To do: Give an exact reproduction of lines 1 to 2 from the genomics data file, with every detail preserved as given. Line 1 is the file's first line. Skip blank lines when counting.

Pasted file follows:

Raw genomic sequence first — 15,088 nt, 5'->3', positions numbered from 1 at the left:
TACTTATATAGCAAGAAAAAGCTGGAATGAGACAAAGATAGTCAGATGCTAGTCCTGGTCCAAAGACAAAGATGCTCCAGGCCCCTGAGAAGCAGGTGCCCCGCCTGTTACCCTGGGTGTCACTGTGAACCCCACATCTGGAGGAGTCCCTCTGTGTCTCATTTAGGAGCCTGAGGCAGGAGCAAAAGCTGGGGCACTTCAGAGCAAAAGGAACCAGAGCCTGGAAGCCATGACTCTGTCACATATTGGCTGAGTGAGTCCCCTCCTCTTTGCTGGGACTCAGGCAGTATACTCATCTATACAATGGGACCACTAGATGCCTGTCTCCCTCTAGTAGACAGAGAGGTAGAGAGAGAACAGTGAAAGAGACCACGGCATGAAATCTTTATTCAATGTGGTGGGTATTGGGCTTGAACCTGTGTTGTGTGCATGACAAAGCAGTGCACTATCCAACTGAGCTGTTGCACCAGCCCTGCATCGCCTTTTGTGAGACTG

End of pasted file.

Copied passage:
Raw genomic sequence first — 15,088 nt, 5'->3', positions numbered from 1 at the left:
TACTTATATAGCAAGAAAAAGCTGGAATGAGACAAAGATAGTCAGATGCTAGTCCTGGTCCAAAGACAAAGATGCTCCAGGCCCCTGAGAAGCAGGTGCCCCGCCTGTTACCCTGGGTGTCACTGTGAACCCCACATCTGGAGGAGTCCCTCTGTGTCTCATTTAGGAGCCTGAGGCAGGAGCAAAAGCTGGGGCACTTCAGAGCAAAAGGAACCAGAGCCTGGAAGCCATGACTCTGTCACATATTGGCTGAGTGAGTCCCCTCCTCTTTGCTGGGACTCAGGCAGTATACTCATCTATACAATGGGACCACTAGATGCCTGTCTCCCTCTAGTAGACAGAGAGGTAGAGAGAGAACAGTGAAAGAGACCACGGCATGAAATCTTTATTCAATGTGGTGGGTATTGGGCTTGAACCTGTGTTGTGTGCATGACAAAGCAGTGCACTATCCAACTGAGCTGTTGCACCAGCCCTGCATCGCCTTTTGTGAGACTG